Ewan McGregor is annoyed with the British film industry, and isn’t afraid to say so. "We’ve lost the plot in Britain," he says in the press notes to Young Adam: "If we keep churning out cheesy romantic comedies about people getting married, audiences will get bored. They make whole movies dedicated to people desperate to get married. Who cares? I don’t know these people. Who are they?" And, just to make sure he knows which movies he’s referring to, he adds "And where do they live? Notting Hill, I suppose."

It might seem ungrateful for an actor with such a charmed career to be complaining. After all, he wasn’t even out of drama school before he was cast in Dennis Potter’s Lipstick On Your Collar (1993), and before he knew where he was he was made a local hero and eventually an international star by a succession of movies from Shallow Grave (1994) to Moulin Rouge (2001) and this month’s Down With Love (2003), working along the way with everyone from Peter Greenaway to Todd Haynes to Ridley Scott to Tim Burton. All this and Obi Wan Kenobi too. What has he got to complain about?

But a quick look over his CV reveals that his only British successes have been with Danny Boyle – one of the very few British directors able to make distinctively British and commercially successful films – on Shallow Grave, Trainspotting [1996], and A Life Less Ordinary [1997]. Otherwise, nothing of any significance. And it is hard to fault his analysis: this year, the only British movies likely to compete with their American counterparts are Calendar Girls, a female The Full Monty (saggy old people stripping for dignity), and Love Actually, Richard Curtis’s directorial debut.

This would be acceptable, if not encouraging, if we were making small-scale parochial films that were finding a dedicated if limited audience, as in many European countries, but this isn’t happening either. It is evidently this niche to which Young Adam aspires, and by saying "It’s important that we make films like Young Adam," McGregor might seem to be inviting critical blowback. Can it possibly live up to this kind of pressure?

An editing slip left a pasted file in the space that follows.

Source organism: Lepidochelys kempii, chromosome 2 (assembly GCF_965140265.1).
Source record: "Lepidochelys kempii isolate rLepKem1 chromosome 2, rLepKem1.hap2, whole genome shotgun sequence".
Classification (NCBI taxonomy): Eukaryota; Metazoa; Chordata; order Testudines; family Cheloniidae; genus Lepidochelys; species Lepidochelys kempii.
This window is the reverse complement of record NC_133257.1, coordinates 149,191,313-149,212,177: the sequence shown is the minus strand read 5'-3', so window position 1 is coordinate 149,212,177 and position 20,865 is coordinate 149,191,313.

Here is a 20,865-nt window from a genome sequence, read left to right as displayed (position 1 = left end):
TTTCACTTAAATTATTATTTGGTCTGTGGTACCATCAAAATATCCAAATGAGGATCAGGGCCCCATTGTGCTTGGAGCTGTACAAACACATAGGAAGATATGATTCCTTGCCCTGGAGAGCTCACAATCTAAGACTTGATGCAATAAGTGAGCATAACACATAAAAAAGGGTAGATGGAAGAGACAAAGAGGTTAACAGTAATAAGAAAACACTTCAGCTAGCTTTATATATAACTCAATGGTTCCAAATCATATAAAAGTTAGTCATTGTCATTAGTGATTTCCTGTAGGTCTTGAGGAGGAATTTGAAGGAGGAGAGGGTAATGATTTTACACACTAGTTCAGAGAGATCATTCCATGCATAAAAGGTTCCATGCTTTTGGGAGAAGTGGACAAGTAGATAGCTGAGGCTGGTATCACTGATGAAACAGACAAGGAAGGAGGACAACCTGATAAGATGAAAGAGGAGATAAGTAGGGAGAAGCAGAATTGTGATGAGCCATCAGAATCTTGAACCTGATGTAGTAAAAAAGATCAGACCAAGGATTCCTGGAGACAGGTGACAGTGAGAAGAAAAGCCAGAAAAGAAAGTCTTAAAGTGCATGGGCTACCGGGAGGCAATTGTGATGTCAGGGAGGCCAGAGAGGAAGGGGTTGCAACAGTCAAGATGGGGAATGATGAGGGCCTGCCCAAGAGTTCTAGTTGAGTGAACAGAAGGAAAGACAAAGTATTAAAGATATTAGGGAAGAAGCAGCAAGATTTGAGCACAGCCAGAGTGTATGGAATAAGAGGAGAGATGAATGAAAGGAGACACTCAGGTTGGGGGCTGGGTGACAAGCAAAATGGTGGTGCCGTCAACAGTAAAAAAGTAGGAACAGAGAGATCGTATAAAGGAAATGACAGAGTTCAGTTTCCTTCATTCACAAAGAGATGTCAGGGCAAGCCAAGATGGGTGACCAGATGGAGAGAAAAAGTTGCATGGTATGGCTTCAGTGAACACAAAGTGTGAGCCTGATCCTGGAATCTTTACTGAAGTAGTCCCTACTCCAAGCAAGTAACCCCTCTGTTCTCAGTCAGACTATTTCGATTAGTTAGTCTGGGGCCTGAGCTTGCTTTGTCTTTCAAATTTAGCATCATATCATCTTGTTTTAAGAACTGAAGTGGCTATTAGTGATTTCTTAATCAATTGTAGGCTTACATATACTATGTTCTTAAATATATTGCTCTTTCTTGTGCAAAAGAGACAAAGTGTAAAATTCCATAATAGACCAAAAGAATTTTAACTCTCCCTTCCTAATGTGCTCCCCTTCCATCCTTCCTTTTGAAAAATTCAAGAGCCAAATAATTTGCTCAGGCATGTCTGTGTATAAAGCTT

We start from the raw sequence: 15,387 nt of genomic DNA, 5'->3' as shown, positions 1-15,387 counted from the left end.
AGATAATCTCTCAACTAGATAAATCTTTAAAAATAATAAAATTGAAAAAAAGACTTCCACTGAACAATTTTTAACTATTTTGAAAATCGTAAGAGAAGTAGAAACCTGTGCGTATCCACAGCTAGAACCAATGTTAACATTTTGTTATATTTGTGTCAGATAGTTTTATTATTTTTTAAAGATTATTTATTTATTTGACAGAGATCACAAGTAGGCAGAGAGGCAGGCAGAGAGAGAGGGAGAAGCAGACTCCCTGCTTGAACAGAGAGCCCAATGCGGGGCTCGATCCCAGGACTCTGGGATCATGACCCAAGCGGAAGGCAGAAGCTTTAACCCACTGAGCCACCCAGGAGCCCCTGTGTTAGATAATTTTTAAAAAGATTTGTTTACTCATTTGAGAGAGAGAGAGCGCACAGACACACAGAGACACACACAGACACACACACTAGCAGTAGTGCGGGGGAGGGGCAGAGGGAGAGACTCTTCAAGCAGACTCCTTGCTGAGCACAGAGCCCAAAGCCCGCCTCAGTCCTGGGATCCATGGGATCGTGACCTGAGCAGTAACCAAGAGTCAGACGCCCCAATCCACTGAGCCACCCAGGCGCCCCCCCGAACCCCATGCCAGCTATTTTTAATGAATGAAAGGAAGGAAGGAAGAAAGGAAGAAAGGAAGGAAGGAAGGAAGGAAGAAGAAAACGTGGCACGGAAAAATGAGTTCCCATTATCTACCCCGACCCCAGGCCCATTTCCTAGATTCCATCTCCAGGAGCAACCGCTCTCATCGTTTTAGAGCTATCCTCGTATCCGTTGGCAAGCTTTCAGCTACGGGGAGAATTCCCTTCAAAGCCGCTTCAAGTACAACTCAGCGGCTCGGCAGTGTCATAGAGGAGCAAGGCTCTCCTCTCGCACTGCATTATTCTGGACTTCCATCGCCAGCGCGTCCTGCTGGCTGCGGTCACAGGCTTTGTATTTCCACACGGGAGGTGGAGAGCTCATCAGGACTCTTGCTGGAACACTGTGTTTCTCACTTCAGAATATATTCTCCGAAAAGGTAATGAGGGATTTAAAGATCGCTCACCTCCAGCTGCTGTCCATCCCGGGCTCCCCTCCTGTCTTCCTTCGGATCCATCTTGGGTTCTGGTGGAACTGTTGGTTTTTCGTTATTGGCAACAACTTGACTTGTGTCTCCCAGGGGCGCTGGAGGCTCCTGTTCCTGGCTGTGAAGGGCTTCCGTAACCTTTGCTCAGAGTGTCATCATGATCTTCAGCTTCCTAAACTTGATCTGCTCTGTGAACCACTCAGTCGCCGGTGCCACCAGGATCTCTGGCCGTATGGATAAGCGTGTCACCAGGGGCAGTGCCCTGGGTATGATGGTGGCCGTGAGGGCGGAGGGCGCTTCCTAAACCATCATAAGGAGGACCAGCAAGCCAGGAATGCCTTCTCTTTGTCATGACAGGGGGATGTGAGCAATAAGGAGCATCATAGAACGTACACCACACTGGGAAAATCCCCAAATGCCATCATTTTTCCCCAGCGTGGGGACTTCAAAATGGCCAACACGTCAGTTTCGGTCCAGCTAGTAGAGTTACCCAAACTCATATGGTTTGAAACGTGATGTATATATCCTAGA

Remarkably, it fully justifies McGregor’s confidence. Based on the book by legendary bohemian Beat scumbag, sell-out and heroin proselytiser Alexander Trocchi, it is possibly best described as inaugurating the genre of ‘canal noir’. Elliptically skipping back and forth in time, it follows the meanderings of Joe (McGregor), once an aspiring writer but now working on a canalboat alongside Les (Peter Mullan) and his wife Ella (Tilda Swinton). A corpse fished out of the canal by Joe and Les precipitates a shift in their relationships; but does Joe, sexually rampant but paralysed with ennui, know more about it than he’s letting on?

Young Adam has attracted much comment because of its sex scenes, but these are striking less for their explicitness (which is moderate, although we are granted another viewing of Little Ewan) but their tone, which is cold and sometimes disturbing. In particular, in the scene towards the end between Joe and his ex-girlfriend Cathie (Emily Mortimer) in which he humiliates her and covers her with food, the question of how consensual or mutually enjoyable the experience is remains unresolved.

These scenes are not about sex, but about Joe’s alienation and lack of feeling – for those around him, or for anything much. Writer-director David Mackenzie has a sure touch and has an extraordinary grasp of the expressive power of cinema, his images operating in counterpoint to the taciturn central characters. He is clearly a filmmaker to watch. McGregor, meanwhile, has never been better, finally shaking that youthful air of play-acting that has dogged him through his best projects. Swinton and Mullan are without doubt two of Britain’s best actors, and invest Ella and Les with humanity without prettifying, and Mortimer confirms her growing stature. Some will chafe at a film unafraid to leave its characters opaque and unsympathetic (even Joe’s weak attempts to do the right thing amount to little), but McGregor is right to break out the champagne. One masterpiece is no substitute for a healthy film industry, but Young Adam is a mature, impressive film, and for that we can all be grateful.